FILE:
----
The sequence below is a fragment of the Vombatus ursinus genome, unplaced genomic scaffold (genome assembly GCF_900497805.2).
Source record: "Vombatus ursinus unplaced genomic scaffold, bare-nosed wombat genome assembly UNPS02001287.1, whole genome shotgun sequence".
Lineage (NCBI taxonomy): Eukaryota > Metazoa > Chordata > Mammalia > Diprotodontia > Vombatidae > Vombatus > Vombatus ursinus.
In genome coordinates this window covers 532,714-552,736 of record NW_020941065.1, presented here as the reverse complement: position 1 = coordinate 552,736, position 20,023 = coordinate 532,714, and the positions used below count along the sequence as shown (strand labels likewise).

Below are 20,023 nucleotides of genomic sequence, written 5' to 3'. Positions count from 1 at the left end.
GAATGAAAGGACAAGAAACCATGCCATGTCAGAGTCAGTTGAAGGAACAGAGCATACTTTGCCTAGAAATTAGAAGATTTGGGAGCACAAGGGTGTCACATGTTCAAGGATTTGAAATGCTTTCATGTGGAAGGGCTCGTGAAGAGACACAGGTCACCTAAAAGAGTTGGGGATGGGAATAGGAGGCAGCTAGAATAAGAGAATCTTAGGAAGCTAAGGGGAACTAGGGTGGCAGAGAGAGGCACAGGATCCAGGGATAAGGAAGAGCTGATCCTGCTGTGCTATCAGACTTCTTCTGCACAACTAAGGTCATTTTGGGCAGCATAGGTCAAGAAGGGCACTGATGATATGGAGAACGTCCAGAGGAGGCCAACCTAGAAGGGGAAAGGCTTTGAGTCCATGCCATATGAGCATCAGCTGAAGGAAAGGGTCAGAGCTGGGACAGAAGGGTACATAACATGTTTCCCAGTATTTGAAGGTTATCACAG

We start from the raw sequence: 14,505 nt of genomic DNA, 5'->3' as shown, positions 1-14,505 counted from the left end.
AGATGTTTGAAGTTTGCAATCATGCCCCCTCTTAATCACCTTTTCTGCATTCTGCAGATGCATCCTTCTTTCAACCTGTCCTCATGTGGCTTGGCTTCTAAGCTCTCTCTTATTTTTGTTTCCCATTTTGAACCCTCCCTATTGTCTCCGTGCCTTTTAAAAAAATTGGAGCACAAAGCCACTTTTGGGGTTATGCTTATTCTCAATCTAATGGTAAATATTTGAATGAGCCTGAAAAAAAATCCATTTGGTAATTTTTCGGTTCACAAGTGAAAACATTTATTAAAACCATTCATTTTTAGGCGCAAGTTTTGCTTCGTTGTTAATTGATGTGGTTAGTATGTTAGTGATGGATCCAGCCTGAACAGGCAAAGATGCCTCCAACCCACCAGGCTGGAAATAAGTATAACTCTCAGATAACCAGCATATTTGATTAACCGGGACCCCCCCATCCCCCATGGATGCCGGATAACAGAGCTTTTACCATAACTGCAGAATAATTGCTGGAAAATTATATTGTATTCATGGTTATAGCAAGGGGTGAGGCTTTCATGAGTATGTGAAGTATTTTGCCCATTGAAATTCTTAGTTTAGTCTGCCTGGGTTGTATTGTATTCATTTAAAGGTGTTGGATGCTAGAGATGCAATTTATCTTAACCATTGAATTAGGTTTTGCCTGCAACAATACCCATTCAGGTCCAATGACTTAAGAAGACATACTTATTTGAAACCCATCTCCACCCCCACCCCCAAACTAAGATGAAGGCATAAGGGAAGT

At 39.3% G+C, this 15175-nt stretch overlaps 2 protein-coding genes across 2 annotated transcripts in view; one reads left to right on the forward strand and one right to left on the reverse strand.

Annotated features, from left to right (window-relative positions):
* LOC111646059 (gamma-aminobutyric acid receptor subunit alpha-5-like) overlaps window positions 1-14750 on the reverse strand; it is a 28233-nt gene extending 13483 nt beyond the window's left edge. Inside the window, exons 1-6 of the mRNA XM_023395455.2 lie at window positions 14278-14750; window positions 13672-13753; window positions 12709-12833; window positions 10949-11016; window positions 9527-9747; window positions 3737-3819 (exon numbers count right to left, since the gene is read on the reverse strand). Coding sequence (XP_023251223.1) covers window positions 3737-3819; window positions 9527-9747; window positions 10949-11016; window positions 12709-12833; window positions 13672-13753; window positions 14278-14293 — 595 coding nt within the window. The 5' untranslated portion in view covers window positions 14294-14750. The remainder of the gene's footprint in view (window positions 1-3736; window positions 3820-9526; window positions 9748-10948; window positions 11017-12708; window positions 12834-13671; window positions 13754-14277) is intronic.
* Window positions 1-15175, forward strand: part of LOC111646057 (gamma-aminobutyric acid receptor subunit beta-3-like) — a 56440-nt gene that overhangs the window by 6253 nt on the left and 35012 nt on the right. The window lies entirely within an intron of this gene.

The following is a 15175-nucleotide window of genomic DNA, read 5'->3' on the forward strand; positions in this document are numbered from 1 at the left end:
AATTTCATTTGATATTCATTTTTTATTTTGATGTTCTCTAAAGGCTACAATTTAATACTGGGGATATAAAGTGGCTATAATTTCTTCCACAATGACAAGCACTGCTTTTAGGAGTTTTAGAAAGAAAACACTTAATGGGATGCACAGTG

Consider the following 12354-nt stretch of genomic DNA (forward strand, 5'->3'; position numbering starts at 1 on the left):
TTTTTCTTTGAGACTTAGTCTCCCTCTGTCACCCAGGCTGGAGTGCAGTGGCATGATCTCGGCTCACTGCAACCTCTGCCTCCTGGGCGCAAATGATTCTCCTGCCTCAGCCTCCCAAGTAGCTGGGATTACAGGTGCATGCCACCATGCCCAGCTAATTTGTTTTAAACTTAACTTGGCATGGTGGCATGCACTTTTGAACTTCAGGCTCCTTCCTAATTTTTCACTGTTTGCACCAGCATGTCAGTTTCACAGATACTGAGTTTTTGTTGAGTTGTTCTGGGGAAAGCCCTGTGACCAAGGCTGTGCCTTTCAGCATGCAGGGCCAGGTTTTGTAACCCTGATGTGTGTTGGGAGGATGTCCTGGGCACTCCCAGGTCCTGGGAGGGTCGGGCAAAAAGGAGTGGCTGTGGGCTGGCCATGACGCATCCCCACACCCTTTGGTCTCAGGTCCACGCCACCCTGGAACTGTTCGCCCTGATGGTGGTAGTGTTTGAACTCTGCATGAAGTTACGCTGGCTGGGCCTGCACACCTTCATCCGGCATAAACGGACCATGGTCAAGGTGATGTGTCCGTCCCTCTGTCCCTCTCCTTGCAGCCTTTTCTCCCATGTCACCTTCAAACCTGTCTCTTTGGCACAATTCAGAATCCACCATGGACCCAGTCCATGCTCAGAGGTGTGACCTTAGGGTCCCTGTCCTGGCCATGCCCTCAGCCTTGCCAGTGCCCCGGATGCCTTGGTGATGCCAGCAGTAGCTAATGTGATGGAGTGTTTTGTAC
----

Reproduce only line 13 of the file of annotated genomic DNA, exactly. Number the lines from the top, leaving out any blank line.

The following is a 15175-nucleotide window of genomic DNA, read 5'->3' on the forward strand; positions in this document are numbered from 1 at the left end: